Tuesday, August 21, 2007

Heresy and Liberalism

Liberalism is a heresy in the doctrinal order because heresy is the formal and obstinate denial of all Christian dogmas in general. It repudiates dogma altogether and substitutes opinion, whether that opinion be doctrinal or the negation of doctrine. Consequently, it denies every doctrine in particular. If we were to examine in detail all the doctrines or dogmas which, within the range of Liberalism, have been denied, we would find every Christian dogma in one way or another rejected--from the dogma of the Incarnation to that of Infallibility.

"Nonetheless Liberalism is in itself dogmatic; and it is in the declaration of its own fundamental dogma, the absolute independence of the individual and the social reason, that it denies all Christian dogmas in general. Catholic dogma is the authoritative declaration of revealed truth--or a truth consequent upon Revelation--by its infallibly constituted exponent [the Pope]. This logically implies the obedient acceptance of the dogma on the part of the individual and of society. Liberalism refuses to acknowledge this rational obedience and denies the authority. It asserts the sovereignty of the individual and social reason and enthrones Rationalism in the seat of authority. It knows no dogma except the dogma of self-assertion. Hence it is heresy, fundamental and radical, the rebellion of the human intellect against God."

"When we come to the practical order, Liberalism is radical immorality. Morality requires a standard and a guide for rational action; it postulates a hierarchy of ends, and therefore of order, within whose series there is a subordination of means to the attainment of an ultimate purpose. It therefore requires a principle or fundamental rule of all action, by which the subject of moral acts, the rational creature, determines his course and guides himself to the attainment of his end. In the moral order, the Eternal Reason alone can be that principle or fundamental rule of action, and this Eternal Reason is God. In the moral order, the created reason, with power to determine its course, must guide itself by the light of the Uncreated Reason, Who is the beginning and end of all things. The law, therefore, imposed by the Eternal Reason upon the creature must be the principle or rule of morality. Hence, obedience and submission in the moral order is an absolute requisite of morality. But Liberalism has proclaimed the absurd principle of the absolute sovereignty of human reason; it denies any reason beyond itself and asserts its independence in the order of knowledge, and hence in the order of action or morality. Here we have morality without law, without order, freedom to do what one pleases, or what comes to the same thing, morality which is not morality, for morality implies the idea not only of direction, but also essentially demands that of restraint and limitation under the control of law. Liberalism in the order of action is license, recognizing no principle or rule beyond itself."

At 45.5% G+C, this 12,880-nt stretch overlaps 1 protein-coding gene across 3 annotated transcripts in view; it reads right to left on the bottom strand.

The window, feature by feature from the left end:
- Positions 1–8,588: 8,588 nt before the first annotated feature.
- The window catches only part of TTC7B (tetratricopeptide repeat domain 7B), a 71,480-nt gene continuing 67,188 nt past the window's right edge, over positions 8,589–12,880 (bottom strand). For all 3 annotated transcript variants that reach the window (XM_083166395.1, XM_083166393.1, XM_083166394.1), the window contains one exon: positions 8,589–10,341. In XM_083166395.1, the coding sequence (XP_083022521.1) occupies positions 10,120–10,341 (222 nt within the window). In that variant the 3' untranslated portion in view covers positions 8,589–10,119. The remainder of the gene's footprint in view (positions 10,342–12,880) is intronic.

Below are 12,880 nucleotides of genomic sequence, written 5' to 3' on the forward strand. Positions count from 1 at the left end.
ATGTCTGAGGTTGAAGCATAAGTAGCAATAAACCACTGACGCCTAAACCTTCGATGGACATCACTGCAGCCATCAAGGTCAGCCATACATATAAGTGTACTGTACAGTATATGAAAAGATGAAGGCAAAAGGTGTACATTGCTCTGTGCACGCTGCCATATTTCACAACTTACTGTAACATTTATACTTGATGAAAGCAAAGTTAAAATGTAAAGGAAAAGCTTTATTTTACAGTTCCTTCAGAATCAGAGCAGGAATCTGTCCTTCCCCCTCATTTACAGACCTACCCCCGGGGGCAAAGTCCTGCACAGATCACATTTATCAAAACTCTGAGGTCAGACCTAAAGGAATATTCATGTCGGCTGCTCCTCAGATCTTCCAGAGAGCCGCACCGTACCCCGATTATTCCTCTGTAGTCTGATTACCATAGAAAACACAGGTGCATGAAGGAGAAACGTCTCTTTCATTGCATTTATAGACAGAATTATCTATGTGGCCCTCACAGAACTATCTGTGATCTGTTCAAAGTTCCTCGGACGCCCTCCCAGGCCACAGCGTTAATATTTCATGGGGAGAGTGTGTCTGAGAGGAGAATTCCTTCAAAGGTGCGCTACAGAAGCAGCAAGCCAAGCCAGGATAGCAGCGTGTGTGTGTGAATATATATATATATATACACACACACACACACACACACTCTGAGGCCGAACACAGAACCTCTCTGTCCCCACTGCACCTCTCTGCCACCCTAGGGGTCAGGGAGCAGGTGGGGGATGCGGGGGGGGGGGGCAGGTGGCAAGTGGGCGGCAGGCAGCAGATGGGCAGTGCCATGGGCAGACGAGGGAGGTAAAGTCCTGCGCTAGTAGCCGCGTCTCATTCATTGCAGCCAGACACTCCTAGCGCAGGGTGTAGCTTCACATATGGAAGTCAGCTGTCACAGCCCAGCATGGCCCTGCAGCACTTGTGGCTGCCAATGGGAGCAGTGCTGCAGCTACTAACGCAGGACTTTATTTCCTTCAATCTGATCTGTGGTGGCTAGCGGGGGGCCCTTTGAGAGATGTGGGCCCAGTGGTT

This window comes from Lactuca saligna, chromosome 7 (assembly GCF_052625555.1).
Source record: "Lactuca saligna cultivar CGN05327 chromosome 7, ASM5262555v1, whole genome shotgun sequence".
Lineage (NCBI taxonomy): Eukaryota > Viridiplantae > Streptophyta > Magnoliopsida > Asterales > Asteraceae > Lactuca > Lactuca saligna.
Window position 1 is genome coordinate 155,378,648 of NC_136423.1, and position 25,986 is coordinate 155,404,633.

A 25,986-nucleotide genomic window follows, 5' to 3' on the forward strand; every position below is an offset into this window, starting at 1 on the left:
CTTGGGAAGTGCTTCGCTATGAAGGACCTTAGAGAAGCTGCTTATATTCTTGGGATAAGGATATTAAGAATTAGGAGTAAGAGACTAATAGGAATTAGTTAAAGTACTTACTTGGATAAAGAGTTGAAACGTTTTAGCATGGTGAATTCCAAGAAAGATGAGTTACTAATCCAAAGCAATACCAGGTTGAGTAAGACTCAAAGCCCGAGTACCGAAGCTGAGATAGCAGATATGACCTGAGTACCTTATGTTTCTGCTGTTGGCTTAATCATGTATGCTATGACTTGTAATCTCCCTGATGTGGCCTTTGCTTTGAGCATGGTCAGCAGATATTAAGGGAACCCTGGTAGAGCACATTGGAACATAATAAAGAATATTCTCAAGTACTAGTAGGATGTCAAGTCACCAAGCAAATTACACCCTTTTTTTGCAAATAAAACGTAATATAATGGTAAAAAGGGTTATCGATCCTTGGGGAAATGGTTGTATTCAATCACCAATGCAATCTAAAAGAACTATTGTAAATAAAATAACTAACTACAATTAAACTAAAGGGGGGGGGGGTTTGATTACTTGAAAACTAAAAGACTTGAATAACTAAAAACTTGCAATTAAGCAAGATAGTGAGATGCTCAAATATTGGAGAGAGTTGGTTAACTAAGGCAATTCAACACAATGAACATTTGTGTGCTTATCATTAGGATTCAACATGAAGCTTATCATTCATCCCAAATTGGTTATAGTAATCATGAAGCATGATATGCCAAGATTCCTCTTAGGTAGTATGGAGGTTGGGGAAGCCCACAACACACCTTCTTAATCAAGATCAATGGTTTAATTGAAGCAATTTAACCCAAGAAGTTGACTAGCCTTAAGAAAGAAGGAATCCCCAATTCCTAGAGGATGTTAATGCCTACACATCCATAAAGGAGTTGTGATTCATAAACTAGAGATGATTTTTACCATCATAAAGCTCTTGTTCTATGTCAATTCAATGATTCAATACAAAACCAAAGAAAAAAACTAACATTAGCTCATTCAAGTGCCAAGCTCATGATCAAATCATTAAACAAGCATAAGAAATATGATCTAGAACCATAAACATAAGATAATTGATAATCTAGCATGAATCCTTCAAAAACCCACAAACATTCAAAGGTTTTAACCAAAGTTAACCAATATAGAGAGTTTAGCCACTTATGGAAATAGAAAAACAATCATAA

"But its most fatal shaft is in its plea for "liberality of mind." This, in its own eyes, is its cardinal virtue. "Intellectual freedom from dogmatism" is its boast, a boast in reality the mask of ignorance and pride. To meet such an enemy requires no ordinary courage, which must be guarded by a sleepless vigilance. When encountered, it is obligatory upon the Catholic conscience to resist it with all the powers of the soul. Heresy and all its works are sins; Liberalism is the root of heresy, the tree of evil in whose branches all the harpies of infidelity find ample shelter; it is today the evil of all evils."
(Liberalism is a Sin, Ch. 3)

"In this latter case, sin against faith, so grave in itself, acquires that degree of gravity which constitutes heresy. It then contains all the malice of infidelity and becomes an express protestation against the teachings of faith or an express adherence to a teaching which is condemned as false and erroneous by the Faith itself. Besides the deadly sin against faith itself, it is accompanied by hardness of heart, obstinacy, and the proud preference for one's own reason over the reason of God Himself. Hence, heretical doctrines--and works inspired by them--constitute the greatest of all sins, with the exception of formal hatred against God, of which only the demons in Hell and the damned are capable. Liberalism, then, which is heresy, and all the works of Liberalism, which are heretical works, are the gravest sins known in the code of the Christian law." (Liberalism is a Sin, Ch. IV)

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